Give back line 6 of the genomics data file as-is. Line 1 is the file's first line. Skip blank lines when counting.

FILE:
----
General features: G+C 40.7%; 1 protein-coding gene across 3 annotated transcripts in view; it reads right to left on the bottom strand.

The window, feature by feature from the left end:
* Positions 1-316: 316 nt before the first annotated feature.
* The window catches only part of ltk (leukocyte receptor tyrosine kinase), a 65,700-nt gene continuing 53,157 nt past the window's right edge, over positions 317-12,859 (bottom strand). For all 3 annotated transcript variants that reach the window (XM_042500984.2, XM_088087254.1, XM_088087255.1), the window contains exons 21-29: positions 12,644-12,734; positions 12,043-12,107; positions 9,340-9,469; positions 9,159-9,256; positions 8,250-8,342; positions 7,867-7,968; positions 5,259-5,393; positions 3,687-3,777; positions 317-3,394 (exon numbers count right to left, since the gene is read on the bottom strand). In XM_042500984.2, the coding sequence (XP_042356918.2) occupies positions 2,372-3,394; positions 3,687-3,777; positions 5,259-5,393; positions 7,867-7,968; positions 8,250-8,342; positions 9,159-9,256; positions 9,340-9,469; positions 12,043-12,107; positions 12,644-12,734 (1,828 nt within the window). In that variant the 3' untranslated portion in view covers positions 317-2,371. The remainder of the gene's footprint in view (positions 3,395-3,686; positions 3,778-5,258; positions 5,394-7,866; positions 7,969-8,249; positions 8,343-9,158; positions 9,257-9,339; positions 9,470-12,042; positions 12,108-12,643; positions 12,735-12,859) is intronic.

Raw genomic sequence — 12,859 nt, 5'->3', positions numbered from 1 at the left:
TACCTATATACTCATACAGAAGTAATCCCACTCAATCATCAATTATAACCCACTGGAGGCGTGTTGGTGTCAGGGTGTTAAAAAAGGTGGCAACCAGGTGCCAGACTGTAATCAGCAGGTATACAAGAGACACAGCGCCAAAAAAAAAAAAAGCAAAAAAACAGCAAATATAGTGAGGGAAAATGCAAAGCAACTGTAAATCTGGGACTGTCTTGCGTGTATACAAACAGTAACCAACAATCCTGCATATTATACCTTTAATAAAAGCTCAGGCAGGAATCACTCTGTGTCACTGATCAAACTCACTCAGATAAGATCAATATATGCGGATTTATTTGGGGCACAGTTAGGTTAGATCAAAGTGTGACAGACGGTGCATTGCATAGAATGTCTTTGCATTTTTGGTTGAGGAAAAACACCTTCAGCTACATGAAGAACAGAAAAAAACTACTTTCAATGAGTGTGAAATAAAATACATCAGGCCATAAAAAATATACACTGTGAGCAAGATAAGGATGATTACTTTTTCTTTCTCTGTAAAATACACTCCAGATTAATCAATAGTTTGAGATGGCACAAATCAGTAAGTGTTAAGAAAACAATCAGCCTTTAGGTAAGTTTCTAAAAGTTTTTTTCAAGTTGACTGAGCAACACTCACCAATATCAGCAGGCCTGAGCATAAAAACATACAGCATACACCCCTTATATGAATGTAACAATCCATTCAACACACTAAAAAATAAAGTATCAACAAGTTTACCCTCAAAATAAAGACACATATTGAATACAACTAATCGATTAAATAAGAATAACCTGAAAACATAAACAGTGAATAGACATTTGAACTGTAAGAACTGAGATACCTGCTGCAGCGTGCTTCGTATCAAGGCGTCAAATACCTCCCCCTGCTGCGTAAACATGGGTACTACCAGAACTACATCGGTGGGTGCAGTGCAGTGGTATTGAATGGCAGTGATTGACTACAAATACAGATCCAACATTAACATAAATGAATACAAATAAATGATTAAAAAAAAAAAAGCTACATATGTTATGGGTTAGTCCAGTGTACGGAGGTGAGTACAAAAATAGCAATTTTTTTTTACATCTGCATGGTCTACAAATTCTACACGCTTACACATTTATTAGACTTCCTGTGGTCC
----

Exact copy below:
TACCTATATACTCATACAGAAGTAATCCCACTCAATCATCAATTATAACCCACTGGAGGCGTGTTGGTGTCAGGGTGTTAAAAAAGGTGGCAACCAGGTGCCAGACTGTAATCAGCAGGTATACAAGAGACACAGCGCCAAAAAAAAAAAAAGCAAAAAAACAGCAAATATAGTGAGGGAAAATGCAAAGCAACTGTAAATCTGGGACTGTCTTGCGTGTATACAAACAGTAACCAACAATCCTGCATATTATACCTTTAATAAAAGCTCAGGCAGGAATCACTCTGTGTCACTGATCAAACTCACTCAGATAAGATCAATATATGCGGATTTATTTGGGGCACAGTTAGGTTAGATCAAAGTGTGACAGACGGTGCATTGCATAGAATGTCTTTGCATTTTTGGTTGAGGAAAAACACCTTCAGCTACATGAAGAACAGAAAAAAACTACTTTCAATGAGTGTGAAATAAAATACATCAGGCCATAAAAAATATACACTGTGAGCAAGATAAGGATGATTACTTTTTCTTTCTCTGTAAAATACACTCCAGATTAATCAATAGTTTGAGATGGCACAAATCAGTAAGTGTTAAGAAAACAATCAGCCTTTAGGTAAGTTTCTAAAAGTTTTTTTCAAGTTGACTGAGCAACACTCACCAATATCAGCAGGCCTGAGCATAAAAACATACAGCATACACCCCTTATATGAATGTAACAATCCATTCAACACACTAAAAAATAAAGTATCAACAAGTTTACCCTCAAAATAAAGACACATATTGAATACAACTAATCGATTAAATAAGAATAACCTGAAAACATAAACAGTGAATAGACATTTGAACTGTAAGAACTGAGATACCTGCTGCAGCGTGCTTCGTATCAAGGCGTCAAATACCTCCCCCTGCTGCGTAAACATGGGTACTACCAGAACTACATCGGTGGGTGCAGTGCAGTGGTATTGAATGGCAGTGATTGACTACAAATACAGATCCAACATTAACATAAATGAATACAAATAAATGATTAAAAAAAAAAAAGCTACATATGTTATGGGTTAGTCCAGTGTACGGAGGTGAGTACAAAAATAGCAATTTTTTTTTACATCTGCATGGTCTACAAATTCTACACGCTTACACATTTATTAGACTTCCTGTGGTCC